Wednesday, April 24, 2013
"Peace and contentment are feelings that take practice to achieve. They are not a consequence of being successful or being in love or being thin. They are, among other things, a consequence of stopping in the present moment and looking around." Geneen Roth
It's been 16 days since I started on a new path of accepting myself now, as I am, at this weight. It's been 16 days of allowing myself to eat portions that truly satisfy me and make me feel wonderful. And it's been 16 days in which I feel more and more free.
As is often the case, the amazing resources I find support my intentions beautifully. I'm a participant in a wonderful course called "Awakening Joy" by James Baraz.
I mentioned in an earlier blog that this month's theme is letting go and I'm finding this practice to fit in beautifully with my new way of life.
Here are some wonderful thoughts from James Baraz's teachings and how I see them connect to living a healthy life:
1. Letting go of the grips of attachment is challenging. We’re sure our happiness depends on having the beloved object, experience or person...in a world of impermanence, where things constantly change, when we... don’t get what we want, our ability to accept our situation—a kind of letting go of what was—is crucial to our continued well-being..."
For me this means accepting my weight now, as I am, and loving being here even if it isn't the weight I might choose if I could wave a magic wand.
2. Letting go is an acceptance of the way things are. Holding onto what's changing brings us pain. Letting go brings us freedom from that pain.
For me this means saying goodbye to the myth of 120 pounds or less. (and good riddance, I might add) There is incredible freedom with this choice. I can see now just how unhappy I was trying to attain a weight that requires just too much work and anxiety.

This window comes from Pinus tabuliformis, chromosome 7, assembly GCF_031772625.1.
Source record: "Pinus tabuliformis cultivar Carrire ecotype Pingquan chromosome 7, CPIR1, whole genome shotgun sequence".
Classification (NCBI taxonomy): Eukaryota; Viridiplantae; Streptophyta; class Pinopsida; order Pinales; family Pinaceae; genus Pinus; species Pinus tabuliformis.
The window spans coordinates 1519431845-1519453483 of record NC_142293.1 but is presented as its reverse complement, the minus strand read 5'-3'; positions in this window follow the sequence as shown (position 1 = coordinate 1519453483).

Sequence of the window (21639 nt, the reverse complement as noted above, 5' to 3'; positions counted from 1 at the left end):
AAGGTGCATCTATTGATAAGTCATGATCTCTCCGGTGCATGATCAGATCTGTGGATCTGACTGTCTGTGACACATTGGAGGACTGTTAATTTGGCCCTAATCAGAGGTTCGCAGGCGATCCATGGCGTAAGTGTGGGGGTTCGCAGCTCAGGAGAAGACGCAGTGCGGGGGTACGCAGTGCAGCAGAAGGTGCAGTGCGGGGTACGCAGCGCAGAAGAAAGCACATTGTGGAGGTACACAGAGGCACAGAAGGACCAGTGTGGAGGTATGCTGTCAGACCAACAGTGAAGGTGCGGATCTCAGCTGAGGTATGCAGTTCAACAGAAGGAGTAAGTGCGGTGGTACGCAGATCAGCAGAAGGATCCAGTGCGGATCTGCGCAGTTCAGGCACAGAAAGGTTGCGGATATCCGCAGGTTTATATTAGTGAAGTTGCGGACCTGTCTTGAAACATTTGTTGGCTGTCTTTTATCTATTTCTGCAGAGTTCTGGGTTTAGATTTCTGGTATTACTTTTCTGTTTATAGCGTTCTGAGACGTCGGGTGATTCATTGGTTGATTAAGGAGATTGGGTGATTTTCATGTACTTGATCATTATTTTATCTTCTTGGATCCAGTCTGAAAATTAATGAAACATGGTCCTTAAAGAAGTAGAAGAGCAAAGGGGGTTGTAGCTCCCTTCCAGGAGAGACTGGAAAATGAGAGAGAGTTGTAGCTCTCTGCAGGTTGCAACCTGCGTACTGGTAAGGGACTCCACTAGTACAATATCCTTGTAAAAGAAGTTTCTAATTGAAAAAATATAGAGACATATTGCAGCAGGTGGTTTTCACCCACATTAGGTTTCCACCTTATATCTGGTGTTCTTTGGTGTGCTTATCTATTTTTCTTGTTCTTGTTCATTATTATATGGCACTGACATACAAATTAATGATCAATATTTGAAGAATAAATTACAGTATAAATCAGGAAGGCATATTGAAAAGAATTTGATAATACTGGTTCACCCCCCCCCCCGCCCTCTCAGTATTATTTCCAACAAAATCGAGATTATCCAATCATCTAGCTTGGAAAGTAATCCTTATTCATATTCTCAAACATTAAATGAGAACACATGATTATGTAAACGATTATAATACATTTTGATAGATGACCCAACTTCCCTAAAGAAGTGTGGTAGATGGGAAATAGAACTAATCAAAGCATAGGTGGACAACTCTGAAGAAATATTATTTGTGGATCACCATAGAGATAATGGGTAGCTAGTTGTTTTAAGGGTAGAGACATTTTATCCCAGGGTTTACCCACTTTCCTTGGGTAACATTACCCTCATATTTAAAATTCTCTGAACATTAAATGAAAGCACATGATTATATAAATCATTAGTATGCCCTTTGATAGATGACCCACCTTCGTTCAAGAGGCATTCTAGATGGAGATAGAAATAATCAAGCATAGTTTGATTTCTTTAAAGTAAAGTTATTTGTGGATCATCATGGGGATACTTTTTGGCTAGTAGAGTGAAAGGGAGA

3. Letting go is actually a movement towards simplicity, uncomplicating the mind as we free ourselves from the pull of more stuff or imagined needs.
I love this. I imagined I needed to be something I am not. And life feels so much simpler now that I've let go of this unnecessary striving.
4. Our ability to let go is an expression of contentment...Happiness doesn’t come from having the perfect circumstances. Rather, it’s based on how we relate to our circumstances.
This is so true, on so many levels. If we can be present and appreciate what is, life is so much better.
5. We are complete as we are and can practice the perspective that life has given us just what we need to wake up to life. Loving and accepting ourselves just as we are is an essential element.
Well, isn't this the ultimate goal? Loving and accepting ourselves NOW, as we are, feeling good now. Not when we get to that mythical arrival point! We are already there!
6.Life rarely follows our exact plans and the degree to which we are stuck in them will determine how much we suffer. People who’ve discovered the secret to happiness have flexibility with changing circumstances.
Well, between my husband's cancer and many other events this year, I have learned that life really doesn't go the way we plan. So flexibility is crucial to a happy life. Learning from every moment and every unexpected event with an open heart is crucial.
7. Letting go of the stories you tell yourself is another way to practice this theme. Open to the possibility that these thoughts might not be true. If they weren't, would it change how you feel about yourself or others?
I spoke about this in my last blog. I'd created a story in my mind that I was unsuccessful if I didn't weigh 120 pounds (about 10 pounds less than I weigh now and about 10 pounds less than I've weighed all my life), and believed that story for 31 years. I've finally realized that it isn't true, that I'm healthy and fit at 130 pounds, and it's completely changed how I see myself!
"Man can indeed partake in all creation if he switches on, deep inside, the will for life, the decision for happiness, the option for love. I have “decided” to love my life, to
throw in my gauntlet for it, to believe in it, to find it exalting in every respect, at
every moment, from the beginning to the end." Robert Mueller